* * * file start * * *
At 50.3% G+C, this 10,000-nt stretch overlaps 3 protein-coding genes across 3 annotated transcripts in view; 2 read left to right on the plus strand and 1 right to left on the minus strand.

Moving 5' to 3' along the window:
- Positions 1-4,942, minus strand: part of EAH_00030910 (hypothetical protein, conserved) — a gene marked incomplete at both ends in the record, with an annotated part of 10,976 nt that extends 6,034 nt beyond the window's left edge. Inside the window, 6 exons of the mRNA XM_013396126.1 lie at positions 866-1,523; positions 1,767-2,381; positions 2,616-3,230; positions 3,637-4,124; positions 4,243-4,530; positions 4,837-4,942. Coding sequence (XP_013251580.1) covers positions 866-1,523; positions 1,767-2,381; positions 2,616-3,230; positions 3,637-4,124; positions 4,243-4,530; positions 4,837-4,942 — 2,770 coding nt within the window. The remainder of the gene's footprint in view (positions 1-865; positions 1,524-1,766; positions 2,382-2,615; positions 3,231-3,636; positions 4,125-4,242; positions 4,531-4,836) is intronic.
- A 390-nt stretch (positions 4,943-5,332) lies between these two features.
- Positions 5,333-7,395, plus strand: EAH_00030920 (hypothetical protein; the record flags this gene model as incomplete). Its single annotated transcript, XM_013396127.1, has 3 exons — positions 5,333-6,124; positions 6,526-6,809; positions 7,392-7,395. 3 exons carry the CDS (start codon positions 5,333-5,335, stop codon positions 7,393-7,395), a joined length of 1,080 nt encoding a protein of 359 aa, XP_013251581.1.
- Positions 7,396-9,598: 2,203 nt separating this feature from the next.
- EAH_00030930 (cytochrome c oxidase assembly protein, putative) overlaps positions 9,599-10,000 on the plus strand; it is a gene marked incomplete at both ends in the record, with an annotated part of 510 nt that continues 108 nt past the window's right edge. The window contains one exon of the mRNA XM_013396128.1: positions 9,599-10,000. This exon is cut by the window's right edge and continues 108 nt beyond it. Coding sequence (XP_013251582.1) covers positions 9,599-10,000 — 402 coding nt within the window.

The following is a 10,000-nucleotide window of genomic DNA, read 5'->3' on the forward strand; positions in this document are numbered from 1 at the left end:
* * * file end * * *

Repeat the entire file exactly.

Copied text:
At 50.3% G+C, this 10,000-nt stretch overlaps 3 protein-coding genes across 3 annotated transcripts in view; 2 read left to right on the plus strand and 1 right to left on the minus strand.

Moving 5' to 3' along the window:
- Positions 1-4,942, minus strand: part of EAH_00030910 (hypothetical protein, conserved) — a gene marked incomplete at both ends in the record, with an annotated part of 10,976 nt that extends 6,034 nt beyond the window's left edge. Inside the window, 6 exons of the mRNA XM_013396126.1 lie at positions 866-1,523; positions 1,767-2,381; positions 2,616-3,230; positions 3,637-4,124; positions 4,243-4,530; positions 4,837-4,942. Coding sequence (XP_013251580.1) covers positions 866-1,523; positions 1,767-2,381; positions 2,616-3,230; positions 3,637-4,124; positions 4,243-4,530; positions 4,837-4,942 — 2,770 coding nt within the window. The remainder of the gene's footprint in view (positions 1-865; positions 1,524-1,766; positions 2,382-2,615; positions 3,231-3,636; positions 4,125-4,242; positions 4,531-4,836) is intronic.
- A 390-nt stretch (positions 4,943-5,332) lies between these two features.
- Positions 5,333-7,395, plus strand: EAH_00030920 (hypothetical protein; the record flags this gene model as incomplete). Its single annotated transcript, XM_013396127.1, has 3 exons — positions 5,333-6,124; positions 6,526-6,809; positions 7,392-7,395. 3 exons carry the CDS (start codon positions 5,333-5,335, stop codon positions 7,393-7,395), a joined length of 1,080 nt encoding a protein of 359 aa, XP_013251581.1.
- Positions 7,396-9,598: 2,203 nt separating this feature from the next.
- EAH_00030930 (cytochrome c oxidase assembly protein, putative) overlaps positions 9,599-10,000 on the plus strand; it is a gene marked incomplete at both ends in the record, with an annotated part of 510 nt that continues 108 nt past the window's right edge. The window contains one exon of the mRNA XM_013396128.1: positions 9,599-10,000. This exon is cut by the window's right edge and continues 108 nt beyond it. Coding sequence (XP_013251582.1) covers positions 9,599-10,000 — 402 coding nt within the window.

The following is a 10,000-nucleotide window of genomic DNA, read 5'->3' on the forward strand; positions in this document are numbered from 1 at the left end: